Of course, there will be spoilers ahead.
On the whole I thoroughly enjoyed watching The Battle of the Five Armies, perhaps even moreso than The Desolation of Smaug (in its theatrical form!). If Adam's comments about it being the shortest are true, well... I have to say it doesn't feel like it! This may have been in part to the ignorant-as-heck couple in the row in front of me who couldn't stop muttering for longer than five sodding minutes - ahem, apologies - but on the whole I think the longer scenes did tend to drag out a little much. In particular, there's a scene with Thorin walking across the Implausibly Implausible Solid Floor Of Gold from the second film as his mind rallies against the 'dragon sickness' he has contracted from all of the gold, and it just went on too long. There's only so much of Thorin staring into the camera you can stand before getting bored (though your milage may vary on this).
I would like to tackle Adam's points about the battle sequences, if I may. I honestly found The Battle of the Five Armies itself to be as striking and as exhilerating as the Battle of the Pelennor Fields from Return of the King, though sadly it lacks the I AM NO BRO moment that I love so much. I felt this is where WETA were at their best, with a glorious amount of relatively gore-free fighting going on. The Elves of Mirkwood jumping over the backs of the Ironfeet soldiers of Dáin, Thranduil beheading six orcs with one swing of his sword, the almost machine-like movement into formations by the Ironfeet, the sleek and efficient movements of the Elven warriors - even the Obligatory Comedy Cave Troll whose sole purpose is to take the phrase "use your head" too literally. All of these drew me in, irrespective of how implausible it would be, because that is what action sequences are meant to do. They're meant to get your attention, hold it, sustain it and make you gasp. And I did all of that. I would be lying if I said I didn't love it.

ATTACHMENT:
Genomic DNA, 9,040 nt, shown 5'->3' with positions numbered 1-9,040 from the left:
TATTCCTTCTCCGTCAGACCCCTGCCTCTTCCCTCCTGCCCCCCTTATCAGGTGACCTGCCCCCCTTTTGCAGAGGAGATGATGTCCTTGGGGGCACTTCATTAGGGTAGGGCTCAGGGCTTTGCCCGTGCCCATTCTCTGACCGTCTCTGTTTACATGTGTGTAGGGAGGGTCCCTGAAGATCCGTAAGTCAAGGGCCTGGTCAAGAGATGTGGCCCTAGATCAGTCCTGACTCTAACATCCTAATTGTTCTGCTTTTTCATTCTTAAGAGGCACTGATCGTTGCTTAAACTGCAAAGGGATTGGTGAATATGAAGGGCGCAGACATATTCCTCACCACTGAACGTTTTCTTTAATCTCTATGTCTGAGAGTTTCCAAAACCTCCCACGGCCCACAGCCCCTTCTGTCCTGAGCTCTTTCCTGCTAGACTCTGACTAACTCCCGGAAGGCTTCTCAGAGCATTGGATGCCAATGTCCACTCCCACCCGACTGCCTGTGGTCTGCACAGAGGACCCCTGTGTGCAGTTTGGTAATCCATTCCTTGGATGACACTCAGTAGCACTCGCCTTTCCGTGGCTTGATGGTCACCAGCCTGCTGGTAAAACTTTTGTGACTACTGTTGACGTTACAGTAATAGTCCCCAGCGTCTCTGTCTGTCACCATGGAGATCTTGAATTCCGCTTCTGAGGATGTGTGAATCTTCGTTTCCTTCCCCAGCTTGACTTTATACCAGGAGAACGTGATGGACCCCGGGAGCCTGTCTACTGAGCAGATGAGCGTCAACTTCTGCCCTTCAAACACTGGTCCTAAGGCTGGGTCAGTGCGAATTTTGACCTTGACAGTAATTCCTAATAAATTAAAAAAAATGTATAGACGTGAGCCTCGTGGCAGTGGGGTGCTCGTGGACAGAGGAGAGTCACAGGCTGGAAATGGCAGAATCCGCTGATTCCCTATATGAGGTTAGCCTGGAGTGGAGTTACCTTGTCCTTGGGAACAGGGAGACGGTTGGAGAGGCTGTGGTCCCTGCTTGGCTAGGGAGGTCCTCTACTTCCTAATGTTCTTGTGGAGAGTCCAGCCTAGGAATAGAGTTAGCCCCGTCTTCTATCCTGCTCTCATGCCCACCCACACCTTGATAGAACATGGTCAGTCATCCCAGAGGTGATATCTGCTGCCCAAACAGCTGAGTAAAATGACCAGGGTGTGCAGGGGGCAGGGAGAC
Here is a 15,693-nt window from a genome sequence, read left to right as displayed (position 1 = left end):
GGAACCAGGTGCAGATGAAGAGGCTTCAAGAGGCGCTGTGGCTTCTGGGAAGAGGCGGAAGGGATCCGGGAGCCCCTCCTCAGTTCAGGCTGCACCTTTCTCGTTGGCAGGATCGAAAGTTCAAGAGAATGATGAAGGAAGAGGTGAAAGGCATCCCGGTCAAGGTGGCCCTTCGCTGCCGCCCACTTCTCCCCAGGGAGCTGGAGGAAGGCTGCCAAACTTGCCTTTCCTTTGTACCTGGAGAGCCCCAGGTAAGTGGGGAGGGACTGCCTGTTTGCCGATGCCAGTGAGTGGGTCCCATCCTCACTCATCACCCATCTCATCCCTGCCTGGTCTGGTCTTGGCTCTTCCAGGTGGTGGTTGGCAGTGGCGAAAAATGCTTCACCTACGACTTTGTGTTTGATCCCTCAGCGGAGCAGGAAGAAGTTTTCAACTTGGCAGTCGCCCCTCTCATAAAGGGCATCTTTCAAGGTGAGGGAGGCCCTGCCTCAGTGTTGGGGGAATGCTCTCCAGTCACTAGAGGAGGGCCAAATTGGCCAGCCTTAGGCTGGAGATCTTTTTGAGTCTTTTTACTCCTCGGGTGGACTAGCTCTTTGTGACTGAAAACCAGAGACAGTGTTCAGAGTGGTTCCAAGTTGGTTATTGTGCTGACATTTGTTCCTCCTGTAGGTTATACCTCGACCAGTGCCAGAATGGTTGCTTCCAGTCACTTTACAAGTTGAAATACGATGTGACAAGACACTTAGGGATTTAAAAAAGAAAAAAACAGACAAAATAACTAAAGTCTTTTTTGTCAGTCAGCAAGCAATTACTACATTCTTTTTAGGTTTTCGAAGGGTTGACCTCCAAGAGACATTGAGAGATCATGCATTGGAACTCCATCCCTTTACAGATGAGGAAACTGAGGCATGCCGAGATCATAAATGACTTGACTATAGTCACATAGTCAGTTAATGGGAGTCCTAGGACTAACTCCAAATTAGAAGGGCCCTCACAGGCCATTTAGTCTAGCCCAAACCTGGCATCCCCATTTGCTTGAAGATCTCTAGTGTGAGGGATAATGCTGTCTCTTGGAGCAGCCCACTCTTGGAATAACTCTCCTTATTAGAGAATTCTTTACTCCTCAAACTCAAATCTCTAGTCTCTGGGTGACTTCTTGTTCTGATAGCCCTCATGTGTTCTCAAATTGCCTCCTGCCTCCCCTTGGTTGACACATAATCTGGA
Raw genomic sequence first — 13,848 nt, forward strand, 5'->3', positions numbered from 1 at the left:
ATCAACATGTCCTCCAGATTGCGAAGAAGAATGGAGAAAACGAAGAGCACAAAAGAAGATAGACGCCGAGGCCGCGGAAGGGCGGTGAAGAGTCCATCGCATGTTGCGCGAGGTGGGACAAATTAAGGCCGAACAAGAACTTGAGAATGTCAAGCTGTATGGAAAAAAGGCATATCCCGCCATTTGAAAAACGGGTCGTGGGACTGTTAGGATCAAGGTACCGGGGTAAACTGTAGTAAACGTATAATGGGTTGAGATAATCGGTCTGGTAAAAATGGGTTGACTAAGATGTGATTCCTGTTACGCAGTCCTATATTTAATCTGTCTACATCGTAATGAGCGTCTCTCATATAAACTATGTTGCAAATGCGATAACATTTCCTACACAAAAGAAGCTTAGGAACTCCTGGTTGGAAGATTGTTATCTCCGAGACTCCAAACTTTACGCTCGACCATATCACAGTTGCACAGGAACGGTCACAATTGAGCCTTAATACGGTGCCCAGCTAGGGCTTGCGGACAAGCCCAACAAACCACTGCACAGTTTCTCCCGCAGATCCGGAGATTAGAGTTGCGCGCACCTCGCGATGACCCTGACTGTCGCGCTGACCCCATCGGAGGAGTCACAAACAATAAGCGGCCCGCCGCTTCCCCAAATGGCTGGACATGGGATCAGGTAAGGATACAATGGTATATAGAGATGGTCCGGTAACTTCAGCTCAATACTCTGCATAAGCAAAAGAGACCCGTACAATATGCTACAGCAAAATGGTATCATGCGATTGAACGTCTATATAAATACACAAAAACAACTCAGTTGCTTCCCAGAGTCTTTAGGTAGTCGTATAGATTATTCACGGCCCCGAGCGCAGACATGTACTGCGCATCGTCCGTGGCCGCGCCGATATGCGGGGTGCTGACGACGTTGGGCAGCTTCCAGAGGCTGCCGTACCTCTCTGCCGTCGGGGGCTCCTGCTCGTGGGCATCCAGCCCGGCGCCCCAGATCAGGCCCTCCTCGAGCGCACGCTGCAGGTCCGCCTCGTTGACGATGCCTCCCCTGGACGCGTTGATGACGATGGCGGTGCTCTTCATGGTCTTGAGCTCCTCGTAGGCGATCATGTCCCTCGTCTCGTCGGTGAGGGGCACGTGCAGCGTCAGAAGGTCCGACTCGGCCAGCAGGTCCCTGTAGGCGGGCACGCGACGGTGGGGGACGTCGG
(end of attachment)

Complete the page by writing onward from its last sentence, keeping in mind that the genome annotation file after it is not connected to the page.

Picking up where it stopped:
I do agree with Adam on the sections revolving around the assault on Dale, however. This is where I get my most critical about the film. I think there was a lot - maybe too much - of Bard running around for his family. It seemed oddly selfish for such a selfless man, but then again defense and love of one's family seems to be a very strong theme in Tolkien's world, and it lead to some fairly interesting sections, though it seemed like this is where even the implausible was overlooked for the entertaining, and even then it wasn't particularly entertaining. But there was a bigger issue running around Dale...
You remember the weasel from the second film, lackey to Stephen Fry's utterly abominable performance as The Master of Lake-Town? Yeah, well, he gets promoted to Comedy Vehicle in this, and does an awful job at it. Alfrid's main role in the last half of the film is to get in the way, sneer at people and think he's better than he is. He bosses people around, he lies, he looks out for himself and he generally disobeys orders. And this isn't the worst of it! A short while after being told to help Bard's son get all the women and children to safety, he does these things:
1. Pushes some disabled characters over and shouts something like "Abandon the cripples!"
2. Disguises himself as an old lady
3. Discovers and tries to steal loads of gold